We just create DEVELOPERS as alias for users and SEELOGS, EDITCONFIGS, RESTARTNGINX as alias of commands the user can excute; and then assigned SEELOGS, EDITCONFIGS and RESTARTNGINX privilages to DEVELOPERS. If you want users to be prompted for password you can remove the “NOPASSWD:” part.

Please note that depends on your OS you may need to add the user in “/etc/ssh/sshd_config” … for example “AllowUsers jack”.

Free secure backup in MEGA is a secured cloud storage that gives away up to 50GB free space. Using this service is recommended due to very tight security as even the user will not be able to gain access to data if he lose the password (and lose the recovery key).


Mega provided some scripts for uploading, syncing and etc to their cloud. This is specially useful when it comes to cheap secure backup of your files. All you need to do is creating a free account for beginning and perhaps purchase a premium account for a better service.

First it is just appropriate to setup proper locale variables:

localedef -i en_US -f UTF-8 en_US.UTF-8

And then setup the dependencies (Amazon Linux):

yum groupinstall 'Development Tools'
yum install glib* openssl-devel libcurl-devel libproxy gnutls
rpm -i
yum update kernel
yum update

OK! So now we have all the required libraries in place, we can proceed to megatools installation:

tar xvf megatools-1.9.95.tar.gz 
cd megatools-1.9.95

In case you don’t want to pass the account username password with each command we can just save it PLAINTEXT in a file (it is safer from some aspects but it has the risk of unauthorised access to this file)

vi /root/.megarc:
Username = your-email
Password = your-password

Just to test, run mega disk free script which gives you some info about space you have on the cloud:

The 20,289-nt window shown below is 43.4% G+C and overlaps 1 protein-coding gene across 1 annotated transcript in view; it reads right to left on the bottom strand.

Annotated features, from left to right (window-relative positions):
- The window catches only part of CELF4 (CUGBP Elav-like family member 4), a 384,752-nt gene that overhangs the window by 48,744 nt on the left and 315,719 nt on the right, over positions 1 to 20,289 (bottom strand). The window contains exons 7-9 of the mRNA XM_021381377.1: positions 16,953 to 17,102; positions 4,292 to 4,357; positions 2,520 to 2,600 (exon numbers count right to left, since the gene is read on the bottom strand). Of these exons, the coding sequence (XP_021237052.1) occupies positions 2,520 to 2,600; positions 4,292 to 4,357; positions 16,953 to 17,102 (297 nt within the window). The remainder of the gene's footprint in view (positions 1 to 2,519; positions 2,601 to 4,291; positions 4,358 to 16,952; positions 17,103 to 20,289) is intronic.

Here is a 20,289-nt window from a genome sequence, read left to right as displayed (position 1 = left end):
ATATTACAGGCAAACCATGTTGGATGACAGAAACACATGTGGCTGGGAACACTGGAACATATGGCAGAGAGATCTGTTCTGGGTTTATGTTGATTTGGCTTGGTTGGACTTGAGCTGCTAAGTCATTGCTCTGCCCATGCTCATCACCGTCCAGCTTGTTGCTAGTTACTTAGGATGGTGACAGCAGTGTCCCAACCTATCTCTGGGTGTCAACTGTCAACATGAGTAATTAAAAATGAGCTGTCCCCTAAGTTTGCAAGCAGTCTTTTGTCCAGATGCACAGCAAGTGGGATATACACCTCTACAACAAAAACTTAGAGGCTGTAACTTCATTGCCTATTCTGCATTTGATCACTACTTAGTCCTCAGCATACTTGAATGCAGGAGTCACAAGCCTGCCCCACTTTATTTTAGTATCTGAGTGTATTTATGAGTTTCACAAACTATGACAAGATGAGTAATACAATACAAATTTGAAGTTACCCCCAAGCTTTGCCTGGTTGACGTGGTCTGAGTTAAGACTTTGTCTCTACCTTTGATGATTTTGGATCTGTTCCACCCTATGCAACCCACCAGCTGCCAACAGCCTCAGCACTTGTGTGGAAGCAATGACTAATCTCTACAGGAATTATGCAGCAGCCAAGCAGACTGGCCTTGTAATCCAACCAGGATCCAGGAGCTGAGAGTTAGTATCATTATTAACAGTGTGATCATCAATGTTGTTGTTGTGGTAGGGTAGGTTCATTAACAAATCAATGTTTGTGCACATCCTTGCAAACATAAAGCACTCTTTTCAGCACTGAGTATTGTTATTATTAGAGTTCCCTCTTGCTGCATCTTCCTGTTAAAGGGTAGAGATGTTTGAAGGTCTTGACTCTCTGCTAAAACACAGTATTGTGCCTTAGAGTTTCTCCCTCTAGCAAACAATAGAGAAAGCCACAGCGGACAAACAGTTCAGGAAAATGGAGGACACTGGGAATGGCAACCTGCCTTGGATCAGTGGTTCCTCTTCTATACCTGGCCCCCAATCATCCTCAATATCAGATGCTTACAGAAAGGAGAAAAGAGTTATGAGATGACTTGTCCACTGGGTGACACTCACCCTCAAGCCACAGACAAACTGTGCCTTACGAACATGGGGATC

You can find some more commands details @

And at the end some examples:
./megaput file_to_upload
./megaget /Root/file_to_download

Monitoring SMTP server (using mailgraph, qshape and postqueue

Monitoring SMTP mails never been easier! You can check the number of sent emails, bounced emails, rejected emails and etc (you can see demo at

Let’s get the source:

tar xf mailgraph-1.14.tar.gz
mv mailgraph-1.14 /var/mailgraph

and install dependencies:

yum install perl-rrdtool
yum install perl-File-Tail

and run the mailgraph once to fetch the previous logs:

./ -l /var/log/maillog -c -v

then run it as service:

cp /usr/local/bin/
./mailgraph-init start

Now the cgi file is needed to be executed by web server so once we installed the web server we will configure CGI configs. The main changes are AddHandler, Add ExecCGI to “/var/mailgraph” directory and add mailgraph.cgi as an index file like index.php.

yum install httpd
cp /etc/httpd/conf/httpd.conf /etc/httpd/conf/httpd.conf.original
vi /etc/httpd/conf/httpd.conf (appendix 01)
service http start
chkconfig httpd on

Now you should be able to browse the web server and see the stats. I have to note that the stats are not getting updated frequently. I coolant figure out how frequent this is getting updated but sometimes I had to run the mailgraph script manually to get latest stats. At this moment we are done with mailgraph.

Now we just take a look at shape and other CLI tools for monitoring SMTP. qshape and post queue are two useful scripts found in postfix additional scripts. We need to install it first:

yum install postfix-perl-scripts

And here are some example of the tool to get the stat of different queues:

qshape hold
qshape deferred
qshape active

postqueue is another tool:

postqueue -p
postqueue -p | egrep -c "^[0-9A-F]{10}[*]"
postqueue -p | egrep -c "^[0-9A-F]{10}[^*]"

we also can use the maillot directly with assistance of grep:

grep -c "postfix/smtp.*status=sent" /var/log/maillog 
grep -c "postfix/smtp.*status=bounced" /var/log/maillog